The Business Litigation Blog

Patent Infringement: Basics of a Successful Case

In 2013, the U.S. Patent and Trademark Office received over 600,000 applications for patents and granted over 300,000 patents. A U.S. patent grants an inventor or creator of a product, design, plant, or similar thing or process certain protections and rights. This is meant to encourage individuals to make investments of time and resources in order to develop new processes and products. When an individual or entity violates a patent, then the patent holder may be able to enforce his, her, or its rights through a patent infringement lawsuit.

What Constitutes a Patent Infringement?

In determining whether there has been an infringement of an existing patent, a court will examine the claims of the earlier patent and examine these claims in light of the alleged infringing product or process. A “claim” can be considered the technical description of the patented item or process. Claims are divided into “independent claims” (which stand alone) and “dependent claims” (which depend on or are narrower than the independent claims). In order for there to be an infringement, the later device or process must physically contain or perform all of the elements contained in one of the claims. In addition, the associated independent claim must be infringed if it is alleged that a dependent claim is infringed.  

In a 1998 episode of The Simpsons, for instance, family patriarch Homer Simpson desires to emulate Thomas Edison and sets out to invent as many things as possible. One thing he invents is a chair that has six legs: four standard legs and two legs attached to the rear of the chair with hinges to prevent someone from falling backwards out of his or her chair. Suppose that Thomas Edison patented such an invention prior to Homer’s “invention.” An independent claim of the patent may be as follows: “A chair consisting of six legs to prevent said chair from falling backwards” and dependent claims may include: “The chair described in [the independent claim], with two legs attached to the rear of the second pair (rear set) of legs” and “[All previous claims mentioned above], with the two legs attached to the rear set of legs with hinges.”  In the episode, Homer’s “invention” would likely infringe on Edison’s patent, as Homer’s “invention” contains all the claims of Edison’s patent. However, suppose that Homer invented a chair with a rounded bottom and no legs such that the chair could not topple over in any direction. Even though Homer’s chair and Edison’s chair perform the same function, Homer’s chair would not likely be found to have infringed on Edison’s patent.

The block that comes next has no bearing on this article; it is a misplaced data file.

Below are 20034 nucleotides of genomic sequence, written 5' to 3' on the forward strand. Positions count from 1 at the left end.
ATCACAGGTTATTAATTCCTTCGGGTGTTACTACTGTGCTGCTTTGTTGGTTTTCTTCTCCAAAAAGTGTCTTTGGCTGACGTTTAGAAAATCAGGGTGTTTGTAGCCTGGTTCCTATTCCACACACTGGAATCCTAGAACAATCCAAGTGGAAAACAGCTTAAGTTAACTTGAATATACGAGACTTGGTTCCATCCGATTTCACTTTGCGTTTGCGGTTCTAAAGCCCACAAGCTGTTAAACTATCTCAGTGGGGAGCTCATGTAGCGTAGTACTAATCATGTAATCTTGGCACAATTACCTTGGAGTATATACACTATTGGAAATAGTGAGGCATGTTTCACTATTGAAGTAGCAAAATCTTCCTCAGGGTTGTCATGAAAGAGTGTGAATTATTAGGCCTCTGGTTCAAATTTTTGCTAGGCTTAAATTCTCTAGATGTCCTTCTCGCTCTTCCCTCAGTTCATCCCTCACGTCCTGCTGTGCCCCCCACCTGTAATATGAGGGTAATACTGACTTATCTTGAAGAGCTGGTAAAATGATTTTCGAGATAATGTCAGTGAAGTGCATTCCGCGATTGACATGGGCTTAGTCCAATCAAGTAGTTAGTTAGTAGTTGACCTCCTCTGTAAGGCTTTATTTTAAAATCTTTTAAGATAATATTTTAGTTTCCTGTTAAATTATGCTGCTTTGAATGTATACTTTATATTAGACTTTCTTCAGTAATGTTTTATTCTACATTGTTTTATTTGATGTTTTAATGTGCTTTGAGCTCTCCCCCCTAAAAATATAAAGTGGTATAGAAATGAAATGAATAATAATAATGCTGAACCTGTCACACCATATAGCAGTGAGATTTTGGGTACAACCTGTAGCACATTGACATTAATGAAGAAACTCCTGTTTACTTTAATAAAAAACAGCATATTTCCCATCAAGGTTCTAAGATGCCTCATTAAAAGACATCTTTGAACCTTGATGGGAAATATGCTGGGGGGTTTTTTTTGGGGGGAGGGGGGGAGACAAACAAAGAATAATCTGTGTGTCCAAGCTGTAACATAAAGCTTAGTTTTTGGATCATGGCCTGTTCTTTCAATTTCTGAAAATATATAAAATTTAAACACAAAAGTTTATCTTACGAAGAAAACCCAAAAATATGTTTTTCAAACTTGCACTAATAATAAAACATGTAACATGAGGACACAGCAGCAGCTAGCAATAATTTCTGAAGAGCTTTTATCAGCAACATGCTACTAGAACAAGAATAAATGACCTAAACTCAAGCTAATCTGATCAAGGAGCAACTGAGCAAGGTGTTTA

Contact the Patterson Law Firm for Help

Patent infringement cases and patent prosecutions can be particularly difficult to litigate due to the often-technical nature of patent claims. When preparing a patent application or, more importantly, when you believe your existing patent has been infringed upon, it is essential you retain legal counsel that is comfortable with this complex legal landscape. The Patterson Law Firm, LLC is knowledgeable in and able to assist you with various intellectual property services. Contact us today at 312.223.1699.

1 comment for “Patent Infringement: Basics of a Successful Case”

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